This topic will be illustrated with a recurring example, where the input locations are taken to be circular orbits roughly corresponding to the orbits of Earth and Ceres, with the market location a circular orbit roughly corresponding to the orbit of Mars.

The difference between the four two-input models presented below is the different cost functions used. Each adds a new feature to the transit cost model.

Two-Input Model for Hohmann Delta-V Transit Costs

The simplest cost function for orbital transport is that cost equals the change in velocity (DV) for a Hohmann transfer orbit. Since the equation is11:

This can be expressed as:

Cost =

Where r1 is the orbital radius of the first input, r2 is the orbital radius of the second input, rm is the orbital radius of the market, i1 is the ratio of mass of input 1 needed for each kg of the product, i2 is the ratio of mass of input 2 needed for each kg of the product, ct1 is the cost to transport 1 kg of input a DV of 1 m/s from the location input 1, ct2 is the cost to transport 1 kg of input a DV of 1 m/s from the location input 2, and ctp is the cost to transport 1 kg of product a DV of 1 m/s from the market.

Figure 3. Transit cost as a function of orbital radius of facility. Inputs at orbits of Earth and Ceres; market at orbit of Mars.

[Note that in a more sophisticated model the cost of fuel at the facility could vary with rf.]

The simple case, where all the input ratios and transit costs are 1, is shown in figure 3.

Two-Input Model Where Transit Costs Are Fuel Usage in Hohmann Delta-V

One minus the mass ratio from the rocket equation gives the excess mass fraction, representing the ideal fuel usage, as shown below:

The new variable is v0, which is the ideal exhaust velocity, or specific impulse times g. The cost function is parallel with (2).

A v0 of 4410 m/s, yields the cost curve in Figure 4. Note that unlike total DV, fuel usage has a continuous derivative. Direct optimization is simple for this model.

Figure 4. Transit cost as a function orbital radius of facility. Minimum is at radius = 2.33x1011 m, cost = 109.6, just beyond Mars’ orbit.

Two-Input Model Where Transit Costs Are Fuel Usage Plus Carrying Cost of Transit Time

Transit on a Hohmann trajectory from the orbit of Ceres to Mars takes roughly 1.6 Earth years. Transits between gas giants can take decades. Microeconomic analyses of traditional projects on Earth with these time scales depend significantly on the time-cost of money.

The carrying cost for inventory in orbit is the interest charge on the price of the inventory (either an input or a product) over the transit time.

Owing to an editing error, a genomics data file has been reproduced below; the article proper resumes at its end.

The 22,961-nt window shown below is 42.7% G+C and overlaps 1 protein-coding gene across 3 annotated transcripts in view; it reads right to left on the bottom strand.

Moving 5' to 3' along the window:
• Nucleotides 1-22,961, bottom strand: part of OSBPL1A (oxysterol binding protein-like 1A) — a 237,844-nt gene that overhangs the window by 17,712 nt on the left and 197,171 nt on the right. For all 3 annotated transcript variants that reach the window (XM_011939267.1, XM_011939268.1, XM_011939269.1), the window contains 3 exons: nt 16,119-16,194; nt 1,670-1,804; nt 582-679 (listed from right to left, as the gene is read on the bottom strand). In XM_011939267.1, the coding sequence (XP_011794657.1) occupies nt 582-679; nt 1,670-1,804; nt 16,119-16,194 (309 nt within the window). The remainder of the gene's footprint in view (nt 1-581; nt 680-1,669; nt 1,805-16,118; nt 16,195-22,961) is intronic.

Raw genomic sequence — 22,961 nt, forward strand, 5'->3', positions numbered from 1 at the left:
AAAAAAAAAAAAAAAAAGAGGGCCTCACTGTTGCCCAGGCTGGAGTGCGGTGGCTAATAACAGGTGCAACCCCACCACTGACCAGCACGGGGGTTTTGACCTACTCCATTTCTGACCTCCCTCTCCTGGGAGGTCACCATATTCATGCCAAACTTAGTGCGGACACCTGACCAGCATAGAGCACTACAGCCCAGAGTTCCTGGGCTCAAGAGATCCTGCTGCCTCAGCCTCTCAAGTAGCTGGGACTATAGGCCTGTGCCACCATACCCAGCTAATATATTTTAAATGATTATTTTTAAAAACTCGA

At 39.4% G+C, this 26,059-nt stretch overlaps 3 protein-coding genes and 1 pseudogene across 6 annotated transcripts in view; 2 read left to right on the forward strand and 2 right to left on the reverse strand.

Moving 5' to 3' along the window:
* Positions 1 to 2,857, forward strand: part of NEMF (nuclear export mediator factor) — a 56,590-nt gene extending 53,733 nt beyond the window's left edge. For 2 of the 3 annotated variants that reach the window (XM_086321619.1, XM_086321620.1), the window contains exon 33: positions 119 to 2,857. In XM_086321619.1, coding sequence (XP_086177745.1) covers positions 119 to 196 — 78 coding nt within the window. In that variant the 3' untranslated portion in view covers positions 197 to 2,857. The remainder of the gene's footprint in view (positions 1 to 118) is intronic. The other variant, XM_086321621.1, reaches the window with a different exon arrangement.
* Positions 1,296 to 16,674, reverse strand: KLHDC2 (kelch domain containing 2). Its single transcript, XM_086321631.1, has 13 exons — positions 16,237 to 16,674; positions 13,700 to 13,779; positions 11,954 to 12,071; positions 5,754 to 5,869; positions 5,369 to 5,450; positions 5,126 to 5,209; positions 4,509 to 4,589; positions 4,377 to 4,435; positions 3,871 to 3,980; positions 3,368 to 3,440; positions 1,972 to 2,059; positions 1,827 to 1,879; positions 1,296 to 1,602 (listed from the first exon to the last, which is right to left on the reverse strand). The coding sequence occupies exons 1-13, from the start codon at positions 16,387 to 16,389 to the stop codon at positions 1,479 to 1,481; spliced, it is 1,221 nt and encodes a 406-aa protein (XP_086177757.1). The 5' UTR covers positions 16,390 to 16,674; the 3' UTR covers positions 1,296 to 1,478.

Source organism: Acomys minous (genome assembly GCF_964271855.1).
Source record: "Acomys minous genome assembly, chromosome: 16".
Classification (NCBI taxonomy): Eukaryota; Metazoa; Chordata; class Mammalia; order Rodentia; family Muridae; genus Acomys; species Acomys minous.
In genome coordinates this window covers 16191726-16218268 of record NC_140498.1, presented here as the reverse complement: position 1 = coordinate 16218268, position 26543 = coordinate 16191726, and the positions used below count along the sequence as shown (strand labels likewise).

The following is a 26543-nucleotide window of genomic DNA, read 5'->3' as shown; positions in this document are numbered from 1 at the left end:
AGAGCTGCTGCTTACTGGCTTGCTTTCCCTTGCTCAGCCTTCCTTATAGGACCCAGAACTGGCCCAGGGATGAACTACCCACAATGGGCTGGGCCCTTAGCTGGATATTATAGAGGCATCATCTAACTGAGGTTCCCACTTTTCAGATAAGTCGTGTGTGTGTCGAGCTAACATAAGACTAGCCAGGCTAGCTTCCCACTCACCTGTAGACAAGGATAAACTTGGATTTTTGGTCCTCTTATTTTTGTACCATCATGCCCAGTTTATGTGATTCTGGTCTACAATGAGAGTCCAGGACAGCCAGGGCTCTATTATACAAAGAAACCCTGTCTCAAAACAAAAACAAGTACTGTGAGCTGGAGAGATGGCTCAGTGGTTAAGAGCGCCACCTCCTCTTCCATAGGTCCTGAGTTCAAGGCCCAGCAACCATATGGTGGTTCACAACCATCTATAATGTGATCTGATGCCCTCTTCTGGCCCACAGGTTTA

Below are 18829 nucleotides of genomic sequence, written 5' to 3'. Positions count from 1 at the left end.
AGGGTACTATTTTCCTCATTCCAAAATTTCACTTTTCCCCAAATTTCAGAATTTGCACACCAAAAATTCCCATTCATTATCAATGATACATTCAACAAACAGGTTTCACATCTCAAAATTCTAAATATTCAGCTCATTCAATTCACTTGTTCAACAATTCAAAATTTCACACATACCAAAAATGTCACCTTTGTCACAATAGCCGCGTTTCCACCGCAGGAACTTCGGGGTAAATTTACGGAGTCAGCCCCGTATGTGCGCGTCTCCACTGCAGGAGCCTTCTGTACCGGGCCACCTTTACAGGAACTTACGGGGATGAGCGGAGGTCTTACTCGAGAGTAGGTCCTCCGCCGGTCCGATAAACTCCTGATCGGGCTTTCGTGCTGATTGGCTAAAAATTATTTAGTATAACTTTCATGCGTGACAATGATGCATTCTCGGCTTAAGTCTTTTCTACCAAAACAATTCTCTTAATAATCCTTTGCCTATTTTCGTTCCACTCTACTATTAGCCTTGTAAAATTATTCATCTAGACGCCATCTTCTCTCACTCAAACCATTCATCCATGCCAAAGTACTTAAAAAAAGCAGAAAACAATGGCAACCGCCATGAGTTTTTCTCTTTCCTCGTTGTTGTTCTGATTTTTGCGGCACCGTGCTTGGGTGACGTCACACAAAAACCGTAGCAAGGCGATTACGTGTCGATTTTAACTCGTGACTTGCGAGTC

The period of transit for a Hohmann trajectory can be calculated as:


This gives a cost function of:

The key new variable, i, is the interest rate. The variable cp is the cost of producing the output out of the inputs. In previous models it did not matter, since it is treated as a constant, independent of facility location. For different transit times it will be subject to different interest charges, however, and thus must be explicit in this model. Remember the ideal exhaust velocity, v0, is buried within FuelraÆra.

An interest rate of 20% per year is sufficient to force a tiny adjustment in the optimal facility orbital radius on our basic example, and yields the following cost curve:

Figure 5. Transit cost as a function of orbital radius of facility. Responding to the time-cost of inventory in transit moves the minimum to radius = 2.32x10^11 m.

In this case, interest charges on material are dominated by the mass ratio costs. To better illustrate the effect of inventory carrying costs, consider a second problem with longer transit times. For example, Lewis12 suggests mining He3 from Uranus. Let the inputs coming from circular orbits at the radius of Ceres and Uranus, and the market in a circular orbit at the radius of Jupiter (maybe a Trojan asteroid). To keep the graph readable, i has been reduced to 10%, appropriate for a conservative operation. Keeping all the other numbers the same yields the higher of the curves in Figure 6.

Figure 6. Comparison of the Fuel Plus Carrying Cost model versus Fuel as (Sole) Transit Cost model. Inputs are at the orbital radii of Ceres and Uranus; market is at the orbital radius of Jupiter.

Two-Input Model Where Transit Costs Are Fuel Usage Plus Carrying Cost of Waiting Time

A Hohmann trajectory between two bases is only possible with they are aligned such that when the vehicle departs, it will travel exactly one-half ellipse to arrive at the destination just when that base arrives. Circular orbits of different radii have different periods, creating for each pair of orbiting objects a fixed period before they return to the same relative position. That time between orbits is called the synodic period. For circular orbits it can be calculated as:

, if ra ≠ rb or, 0 if ra = rb

[Note, the second case implicitly assumes that two objects at the same orbital radius will be collocated. Otherwise, synodic period would be • when ra = rb.]

The waiting time is intended to represent the time that must be spent between the purchase of an object at a base, and when it can be delivered to another base via a Hohmann trajectory. It is defined here as the period of the Hohmann transit, plus one-half the synodic period.

Interest charges on inventory in waiting time will capture the economic cost as extracted resources wait for shipment and delivery to the facility, and as finished products wait for shipment and delivery to their market (end user). Incorporating this full waiting time into the model yields the cost function:

WaitTraÆra is no longer continuous, however, and indeed goes to • as ra approaches rb. This drives the carrying costs to • (given any positive interest rate), and thus creates a discontinuous cost function, as shown below: